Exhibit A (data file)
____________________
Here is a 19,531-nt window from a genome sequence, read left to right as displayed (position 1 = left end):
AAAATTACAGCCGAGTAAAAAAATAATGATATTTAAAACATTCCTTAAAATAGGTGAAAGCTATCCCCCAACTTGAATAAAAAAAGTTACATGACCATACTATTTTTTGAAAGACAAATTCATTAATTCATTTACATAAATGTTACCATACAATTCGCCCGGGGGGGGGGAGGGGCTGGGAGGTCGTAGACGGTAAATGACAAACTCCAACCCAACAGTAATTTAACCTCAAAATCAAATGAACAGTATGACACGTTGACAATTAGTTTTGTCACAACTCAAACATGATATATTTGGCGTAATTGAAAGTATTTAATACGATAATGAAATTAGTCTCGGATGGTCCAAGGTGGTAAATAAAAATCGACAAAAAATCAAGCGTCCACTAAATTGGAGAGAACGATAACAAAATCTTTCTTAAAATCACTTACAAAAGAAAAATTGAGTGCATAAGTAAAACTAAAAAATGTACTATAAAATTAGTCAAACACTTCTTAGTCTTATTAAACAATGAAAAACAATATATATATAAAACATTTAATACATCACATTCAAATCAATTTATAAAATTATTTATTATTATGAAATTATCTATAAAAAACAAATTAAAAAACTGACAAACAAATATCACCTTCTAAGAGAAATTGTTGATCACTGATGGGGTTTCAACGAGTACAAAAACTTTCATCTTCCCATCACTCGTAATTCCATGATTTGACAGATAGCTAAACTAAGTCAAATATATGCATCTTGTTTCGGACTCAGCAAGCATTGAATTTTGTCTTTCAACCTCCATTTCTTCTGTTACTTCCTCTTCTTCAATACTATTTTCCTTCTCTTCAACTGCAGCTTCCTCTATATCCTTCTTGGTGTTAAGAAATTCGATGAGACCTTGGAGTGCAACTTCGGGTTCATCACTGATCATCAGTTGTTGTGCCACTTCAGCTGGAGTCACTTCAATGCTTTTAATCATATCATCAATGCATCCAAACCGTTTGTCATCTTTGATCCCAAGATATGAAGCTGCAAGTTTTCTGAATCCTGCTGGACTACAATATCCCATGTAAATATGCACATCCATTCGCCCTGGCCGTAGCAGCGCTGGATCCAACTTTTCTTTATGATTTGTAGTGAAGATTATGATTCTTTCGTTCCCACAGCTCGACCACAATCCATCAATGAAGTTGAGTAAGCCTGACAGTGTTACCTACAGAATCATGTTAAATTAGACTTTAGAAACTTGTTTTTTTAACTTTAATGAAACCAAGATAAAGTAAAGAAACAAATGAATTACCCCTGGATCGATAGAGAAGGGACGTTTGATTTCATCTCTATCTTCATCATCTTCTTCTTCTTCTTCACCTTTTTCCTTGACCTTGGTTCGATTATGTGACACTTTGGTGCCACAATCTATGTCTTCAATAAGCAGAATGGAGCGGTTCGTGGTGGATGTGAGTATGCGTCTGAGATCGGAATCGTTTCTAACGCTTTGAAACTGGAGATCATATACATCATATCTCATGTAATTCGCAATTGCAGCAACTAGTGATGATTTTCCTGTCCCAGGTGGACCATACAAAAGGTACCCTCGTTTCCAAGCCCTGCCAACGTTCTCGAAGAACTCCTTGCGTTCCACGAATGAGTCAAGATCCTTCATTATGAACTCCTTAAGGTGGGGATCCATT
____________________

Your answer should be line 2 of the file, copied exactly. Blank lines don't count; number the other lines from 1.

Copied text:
AAAATTACAGCCGAGTAAAAAAATAATGATATTTAAAACATTCCTTAAAATAGGTGAAAGCTATCCCCCAACTTGAATAAAAAAAGTTACATGACCATACTATTTTTTGAAAGACAAATTCATTAATTCATTTACATAAATGTTACCATACAATTCGCCCGGGGGGGGGGAGGGGCTGGGAGGTCGTAGACGGTAAATGACAAACTCCAACCCAACAGTAATTTAACCTCAAAATCAAATGAACAGTATGACACGTTGACAATTAGTTTTGTCACAACTCAAACATGATATATTTGGCGTAATTGAAAGTATTTAATACGATAATGAAATTAGTCTCGGATGGTCCAAGGTGGTAAATAAAAATCGACAAAAAATCAAGCGTCCACTAAATTGGAGAGAACGATAACAAAATCTTTCTTAAAATCACTTACAAAAGAAAAATTGAGTGCATAAGTAAAACTAAAAAATGTACTATAAAATTAGTCAAACACTTCTTAGTCTTATTAAACAATGAAAAACAATATATATATAAAACATTTAATACATCACATTCAAATCAATTTATAAAATTATTTATTATTATGAAATTATCTATAAAAAACAAATTAAAAAACTGACAAACAAATATCACCTTCTAAGAGAAATTGTTGATCACTGATGGGGTTTCAACGAGTACAAAAACTTTCATCTTCCCATCACTCGTAATTCCATGATTTGACAGATAGCTAAACTAAGTCAAATATATGCATCTTGTTTCGGACTCAGCAAGCATTGAATTTTGTCTTTCAACCTCCATTTCTTCTGTTACTTCCTCTTCTTCAATACTATTTTCCTTCTCTTCAACTGCAGCTTCCTCTATATCCTTCTTGGTGTTAAGAAATTCGATGAGACCTTGGAGTGCAACTTCGGGTTCATCACTGATCATCAGTTGTTGTGCCACTTCAGCTGGAGTCACTTCAATGCTTTTAATCATATCATCAATGCATCCAAACCGTTTGTCATCTTTGATCCCAAGATATGAAGCTGCAAGTTTTCTGAATCCTGCTGGACTACAATATCCCATGTAAATATGCACATCCATTCGCCCTGGCCGTAGCAGCGCTGGATCCAACTTTTCTTTATGATTTGTAGTGAAGATTATGATTCTTTCGTTCCCACAGCTCGACCACAATCCATCAATGAAGTTGAGTAAGCCTGACAGTGTTACCTACAGAATCATGTTAAATTAGACTTTAGAAACTTGTTTTTTTAACTTTAATGAAACCAAGATAAAGTAAAGAAACAAATGAATTACCCCTGGATCGATAGAGAAGGGACGTTTGATTTCATCTCTATCTTCATCATCTTCTTCTTCTTCTTCACCTTTTTCCTTGACCTTGGTTCGATTATGTGACACTTTGGTGCCACAATCTATGTCTTCAATAAGCAGAATGGAGCGGTTCGTGGTGGATGTGAGTATGCGTCTGAGATCGGAATCGTTTCTAACGCTTTGAAACTGGAGATCATATACATCATATCTCATGTAATTCGCAATTGCAGCAACTAGTGATGATTTTCCTGTCCCAGGTGGACCATACAAAAGGTACCCTCGTTTCCAAGCCCTGCCAACGTTCTCGAAGAACTCCTTGCGTTCCACGAATGAGTCAAGATCCTTCATTATGAACTCCTTAAGGTGGGGATCCATT